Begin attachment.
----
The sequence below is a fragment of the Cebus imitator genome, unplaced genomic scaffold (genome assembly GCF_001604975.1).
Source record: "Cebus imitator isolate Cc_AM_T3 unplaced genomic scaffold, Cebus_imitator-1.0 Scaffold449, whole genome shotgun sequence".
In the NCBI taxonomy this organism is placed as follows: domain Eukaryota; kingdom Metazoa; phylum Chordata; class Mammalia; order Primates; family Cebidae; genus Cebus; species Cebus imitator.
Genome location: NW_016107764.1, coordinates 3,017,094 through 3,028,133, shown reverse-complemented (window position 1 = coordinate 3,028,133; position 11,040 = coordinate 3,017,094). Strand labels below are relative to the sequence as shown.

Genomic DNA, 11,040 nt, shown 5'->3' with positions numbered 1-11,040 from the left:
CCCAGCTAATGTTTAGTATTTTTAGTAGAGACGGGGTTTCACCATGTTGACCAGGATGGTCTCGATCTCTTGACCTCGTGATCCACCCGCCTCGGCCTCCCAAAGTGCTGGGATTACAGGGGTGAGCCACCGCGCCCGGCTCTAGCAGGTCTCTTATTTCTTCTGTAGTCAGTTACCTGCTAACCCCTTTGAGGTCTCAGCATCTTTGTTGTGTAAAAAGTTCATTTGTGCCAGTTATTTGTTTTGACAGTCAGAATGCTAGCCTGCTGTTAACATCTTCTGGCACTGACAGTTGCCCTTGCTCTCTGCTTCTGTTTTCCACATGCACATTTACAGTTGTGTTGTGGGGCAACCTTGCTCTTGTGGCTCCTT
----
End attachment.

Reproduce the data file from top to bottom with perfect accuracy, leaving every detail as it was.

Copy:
The sequence below is a fragment of the Cebus imitator genome, unplaced genomic scaffold (genome assembly GCF_001604975.1).
Source record: "Cebus imitator isolate Cc_AM_T3 unplaced genomic scaffold, Cebus_imitator-1.0 Scaffold449, whole genome shotgun sequence".
In the NCBI taxonomy this organism is placed as follows: domain Eukaryota; kingdom Metazoa; phylum Chordata; class Mammalia; order Primates; family Cebidae; genus Cebus; species Cebus imitator.
Genome location: NW_016107764.1, coordinates 3,017,094 through 3,028,133, shown reverse-complemented (window position 1 = coordinate 3,028,133; position 11,040 = coordinate 3,017,094). Strand labels below are relative to the sequence as shown.

Genomic DNA, 11,040 nt, shown 5'->3' with positions numbered 1-11,040 from the left:
CCCAGCTAATGTTTAGTATTTTTAGTAGAGACGGGGTTTCACCATGTTGACCAGGATGGTCTCGATCTCTTGACCTCGTGATCCACCCGCCTCGGCCTCCCAAAGTGCTGGGATTACAGGGGTGAGCCACCGCGCCCGGCTCTAGCAGGTCTCTTATTTCTTCTGTAGTCAGTTACCTGCTAACCCCTTTGAGGTCTCAGCATCTTTGTTGTGTAAAAAGTTCATTTGTGCCAGTTATTTGTTTTGACAGTCAGAATGCTAGCCTGCTGTTAACATCTTCTGGCACTGACAGTTGCCCTTGCTCTCTGCTTCTGTTTTCCACATGCACATTTACAGTTGTGTTGTGGGGCAACCTTGCTCTTGTGGCTCCTT